As the day slipped by on March 26th, the teams worked together with a common goal, climbing ladders to affix the lodges sensitivity on trees along the Ash Point Trail. All agreed that this project will raise awareness about the importance of bees to our ecosystem. The work will not only lead to raising awareness but is also action focused by creating new habitats that will be appreciated by the Lough Gur bees and all who come to understand their valuable contribution. As an expert in bees, CEO of the IBCP Pat Deasy, who led the team of installers on the day, commented, “These new bee lodges will offer Limerick bees a safe home to retreat to in order to refuel and go about their crucial pollination work. As over 95% of the world’s 20,000 bee species are solitary bees, it is rewarding today to see that great efforts will be made in Lough Gur to protect the native honeybees and solitary bees.”

Mr Deasy went further to say, "As a registered charity with committed volunteers it is days like this that make it all worthwhile."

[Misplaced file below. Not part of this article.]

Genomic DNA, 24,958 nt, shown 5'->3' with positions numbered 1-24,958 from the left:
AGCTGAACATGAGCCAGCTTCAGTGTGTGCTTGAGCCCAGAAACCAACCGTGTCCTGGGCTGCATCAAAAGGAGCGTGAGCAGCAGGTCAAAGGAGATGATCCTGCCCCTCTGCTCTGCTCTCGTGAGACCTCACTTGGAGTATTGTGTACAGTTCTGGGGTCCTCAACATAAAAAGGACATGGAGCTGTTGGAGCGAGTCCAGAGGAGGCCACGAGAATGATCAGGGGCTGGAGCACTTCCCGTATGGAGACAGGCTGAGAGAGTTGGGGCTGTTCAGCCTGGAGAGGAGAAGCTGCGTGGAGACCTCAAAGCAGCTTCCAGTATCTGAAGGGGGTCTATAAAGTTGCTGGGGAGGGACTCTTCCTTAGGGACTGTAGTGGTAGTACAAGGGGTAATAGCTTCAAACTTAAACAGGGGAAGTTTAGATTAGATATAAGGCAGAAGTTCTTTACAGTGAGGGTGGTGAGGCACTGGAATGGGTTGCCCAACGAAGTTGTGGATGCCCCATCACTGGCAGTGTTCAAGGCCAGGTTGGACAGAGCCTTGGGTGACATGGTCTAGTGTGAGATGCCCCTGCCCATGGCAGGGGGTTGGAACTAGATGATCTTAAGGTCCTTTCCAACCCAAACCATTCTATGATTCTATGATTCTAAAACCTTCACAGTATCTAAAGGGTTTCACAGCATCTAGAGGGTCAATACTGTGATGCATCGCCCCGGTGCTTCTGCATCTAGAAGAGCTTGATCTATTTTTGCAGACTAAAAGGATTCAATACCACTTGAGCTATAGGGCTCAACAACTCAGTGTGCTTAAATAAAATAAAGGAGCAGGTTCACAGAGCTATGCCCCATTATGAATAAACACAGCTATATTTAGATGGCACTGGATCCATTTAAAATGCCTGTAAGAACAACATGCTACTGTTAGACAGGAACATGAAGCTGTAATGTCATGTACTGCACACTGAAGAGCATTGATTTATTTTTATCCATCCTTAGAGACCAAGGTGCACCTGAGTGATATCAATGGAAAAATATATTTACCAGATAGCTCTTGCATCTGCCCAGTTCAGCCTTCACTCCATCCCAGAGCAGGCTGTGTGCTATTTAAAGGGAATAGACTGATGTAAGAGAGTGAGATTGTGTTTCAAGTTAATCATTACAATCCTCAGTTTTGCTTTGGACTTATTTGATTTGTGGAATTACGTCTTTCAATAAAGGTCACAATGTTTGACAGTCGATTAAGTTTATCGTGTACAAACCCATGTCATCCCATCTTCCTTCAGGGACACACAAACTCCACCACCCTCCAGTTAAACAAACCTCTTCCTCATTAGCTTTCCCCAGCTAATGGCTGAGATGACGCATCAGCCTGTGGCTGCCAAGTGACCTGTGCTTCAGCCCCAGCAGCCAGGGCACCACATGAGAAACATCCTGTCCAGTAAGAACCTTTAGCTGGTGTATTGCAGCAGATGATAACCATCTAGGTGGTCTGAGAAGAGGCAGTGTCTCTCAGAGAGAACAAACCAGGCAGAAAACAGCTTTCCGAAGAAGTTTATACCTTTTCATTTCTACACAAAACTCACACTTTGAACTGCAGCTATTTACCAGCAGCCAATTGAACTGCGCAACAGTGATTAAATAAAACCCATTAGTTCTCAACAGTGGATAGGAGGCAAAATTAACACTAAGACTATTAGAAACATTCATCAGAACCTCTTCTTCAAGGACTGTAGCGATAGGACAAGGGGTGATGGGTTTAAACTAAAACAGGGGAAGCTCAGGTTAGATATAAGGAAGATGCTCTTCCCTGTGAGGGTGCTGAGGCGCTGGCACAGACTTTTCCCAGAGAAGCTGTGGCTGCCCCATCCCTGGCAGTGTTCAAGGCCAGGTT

As the responsible owners of Lough Gur Lakeshore Park Senior Engineer Carmel Lynch, with responsibility for public spaces addressed the volunteers at the start of the day by stating, “Limerick City and County Council welcomes support from Analog Devices Ireland to the Irish Bee Conservation Project, assisted by Social Impact Ireland and Lough Gur Development. It is a model example of how we can all work together to bring ideas to life that are important to the community of Lough Gur and communities across Limerick. We look forward to working together again in the future”.

As the day ended Kate Harrold, Manager for facilities looked to the wide reaching potential that would outlive this day by saying, “The installation of the bee lodges will provide a home for these species under threat and will also provide an excellent outdoor classroom for our visiting students who will be able to access education workshops and tours direct from Lough Gur Visitor Centre relating to the new bee lodge habitats and biodiversity. Every visitor is welcome to Lough Gur to see how these new lodges are making a difference and how important it is that we all play our part in protecting our environment.”

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Treaty Stone Limerick. Photo Piotr Machowczyk